sun 19/05/2024

Tom Dale Company, The Place review - immersive and genre-busting | reviews, news & interviews

Tom Dale Company, The Place review - immersive and genre-busting

Tom Dale Company, The Place review - immersive and genre-busting

Dazzling, ingenious, thought provoking - a big thumbs-up to the digital revolution

Digital human: Jemima Brown in 'Surge' by Tom Dale CompanyImage: Alice Underwood

With all the talk – and, frankly, fear – around AI and the increasing dominance of the digital world, it’s fascinating to see what dance has to say about it.

Although choreographers have been playing with avatars and movement sensors for a couple of decades now (Merce Cunningham and Wayne McGregor come to mind), Tom Dale is something of a rarity in setting his entire focus on digital interaction, seeking out specialists in digital projection and digitally generated music to collaborate with on equal terms. And while one always hesitates to proclaim the novelty of anything, still less a new art form, I can say with conviction that I’ve never seen anything like Surge, the mind-blowing opener to Tom Dale Company’s current double bill, on tour in the UK until May.

At first, it’s all about pattern, as six white hexagons trip the light fantastic around the floor like waltzing debutantes. Then Jemima Brown appears, a buzz-cut androgyne in dazzling white athletic gear, a stripe of warpaint bisecting her face from brow to chin. As she stands, marooned on a diminishing island of fizzing matter that looks like something more often seen down a microscope, she sings. It’s a soft, breathy, all-human sound that cuts through the dense layers of synthesised sound (Ital Tek was commissioned to supply the score). Not all the lyrics are distinct, but the words “feel” and “senses” feature, as does the mournful phrase “born too late” – too late for what? Too late to enjoy the wonders of a functioning natural world; too late to be fully human?Jemima Brown in 'Surge'As Brown sings, the floor morphs through a succession of organic imagery (digital design: Barret Hodgson) suggesting lapping seawater, seething lava, wind-tossed leaf litter. At one point the floor appears to tilt as well as spin, to the extent that we lose our sense of where the floor is, and the lone human figure’s relation to it. As the piece continues its relentless surge (the title is apt), Brown – a never less than mesmerising figure (main picture, and above) – starts to lose aspects of her humanity, her movements increasingly robotic. The floor is by now a riot of tessellated pattern exploding and reforming with each thudding musical beat. The climax, when it comes, is both thrilling and frightening, as Brown's stuttered "losing m-y c-c-c-onnection" warns of impending malfunction, and her body judders violently, for a scarily long time, before being snuffed out in darkness. Members of Tom Dale Dance Company in Sub-VersionThe other half of the bill, "Sub-Version", is a sequence of 10 linked dance sketches with a more clubby, hypnotic feel. For this the apparently tireless Brown is joined by four other dancers moving, often in impressive sync, to ambient music from a recent album by WEN. Now the choreography (pictured above) is noticeably more slow-slung and wide-flung, with the arms getting a massive workout. Kneepads are essential kit, as the dancers spend much of their time sliding or skidding or collapsing on to them. But this is principally a piece about pleasure in movement.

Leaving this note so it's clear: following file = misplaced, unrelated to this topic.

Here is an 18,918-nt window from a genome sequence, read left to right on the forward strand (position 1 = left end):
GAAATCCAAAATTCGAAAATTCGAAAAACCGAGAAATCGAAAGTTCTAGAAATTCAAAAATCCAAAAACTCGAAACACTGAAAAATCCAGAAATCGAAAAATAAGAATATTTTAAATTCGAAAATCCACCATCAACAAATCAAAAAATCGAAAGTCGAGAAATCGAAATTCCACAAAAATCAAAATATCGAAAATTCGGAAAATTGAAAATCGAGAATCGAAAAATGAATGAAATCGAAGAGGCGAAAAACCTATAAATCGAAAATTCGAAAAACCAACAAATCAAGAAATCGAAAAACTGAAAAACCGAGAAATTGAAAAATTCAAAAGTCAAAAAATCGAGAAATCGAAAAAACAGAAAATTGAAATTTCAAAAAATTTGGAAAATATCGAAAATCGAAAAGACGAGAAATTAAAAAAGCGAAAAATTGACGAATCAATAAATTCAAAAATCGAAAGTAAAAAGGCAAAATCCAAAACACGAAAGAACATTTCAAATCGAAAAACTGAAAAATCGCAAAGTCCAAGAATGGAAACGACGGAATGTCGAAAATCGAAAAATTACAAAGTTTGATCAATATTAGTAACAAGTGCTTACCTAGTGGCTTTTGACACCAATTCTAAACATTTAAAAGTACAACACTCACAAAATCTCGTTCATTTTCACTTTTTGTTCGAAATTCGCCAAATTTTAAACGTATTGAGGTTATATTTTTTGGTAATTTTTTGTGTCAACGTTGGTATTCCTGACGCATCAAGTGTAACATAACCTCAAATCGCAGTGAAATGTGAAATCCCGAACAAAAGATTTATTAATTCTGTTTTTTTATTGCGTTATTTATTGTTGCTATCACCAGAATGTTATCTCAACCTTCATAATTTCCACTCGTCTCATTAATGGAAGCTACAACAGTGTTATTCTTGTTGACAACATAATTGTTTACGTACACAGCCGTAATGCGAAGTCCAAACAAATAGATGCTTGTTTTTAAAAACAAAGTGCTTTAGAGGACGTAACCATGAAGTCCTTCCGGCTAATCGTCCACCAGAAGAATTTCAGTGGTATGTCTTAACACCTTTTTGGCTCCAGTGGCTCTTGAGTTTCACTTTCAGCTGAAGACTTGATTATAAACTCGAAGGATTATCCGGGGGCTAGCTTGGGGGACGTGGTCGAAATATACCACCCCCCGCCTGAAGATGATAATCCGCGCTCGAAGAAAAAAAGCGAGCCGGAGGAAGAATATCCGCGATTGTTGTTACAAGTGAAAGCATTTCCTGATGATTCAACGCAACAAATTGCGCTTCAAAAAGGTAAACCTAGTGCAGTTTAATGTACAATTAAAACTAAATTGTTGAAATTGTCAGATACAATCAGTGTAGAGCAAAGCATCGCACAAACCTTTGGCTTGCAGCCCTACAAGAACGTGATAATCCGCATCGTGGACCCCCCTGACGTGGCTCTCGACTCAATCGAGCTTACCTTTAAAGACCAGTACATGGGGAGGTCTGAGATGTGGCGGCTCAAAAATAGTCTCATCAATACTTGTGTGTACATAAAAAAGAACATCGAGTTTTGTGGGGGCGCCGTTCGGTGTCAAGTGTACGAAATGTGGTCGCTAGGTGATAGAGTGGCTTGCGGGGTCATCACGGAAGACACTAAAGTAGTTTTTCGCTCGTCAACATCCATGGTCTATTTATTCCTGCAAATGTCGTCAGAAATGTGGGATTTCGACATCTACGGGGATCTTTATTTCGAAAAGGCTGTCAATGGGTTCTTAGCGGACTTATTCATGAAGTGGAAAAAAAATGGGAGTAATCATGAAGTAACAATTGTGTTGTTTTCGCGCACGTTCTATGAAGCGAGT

In one section, a guy’s shoulders seem to turn to jelly, his elbows too, in a prolonged shiver of ecstatic liberation. In another, a dancer’s arms whir so fast that they generate a halo like a Catherine wheel. There is cleverness, too, as the dancers, lined up in a row, perform a synchronised sequence, each in turn plucked out of darkness to form a flowing solo line. It's a simple enough trick of lighting, but superbly done. How good it is that, for once, small regional theatres will have the chance of seeing such leading-edge excellence. All power (and help with the electric bills) to Tom Dale and his crew.

I’ve never seen anything like 'Surge', the mind-blowing opener to Tom Dale Company’s current double bill


Editor Rating: 
Average: 5 (1 vote)

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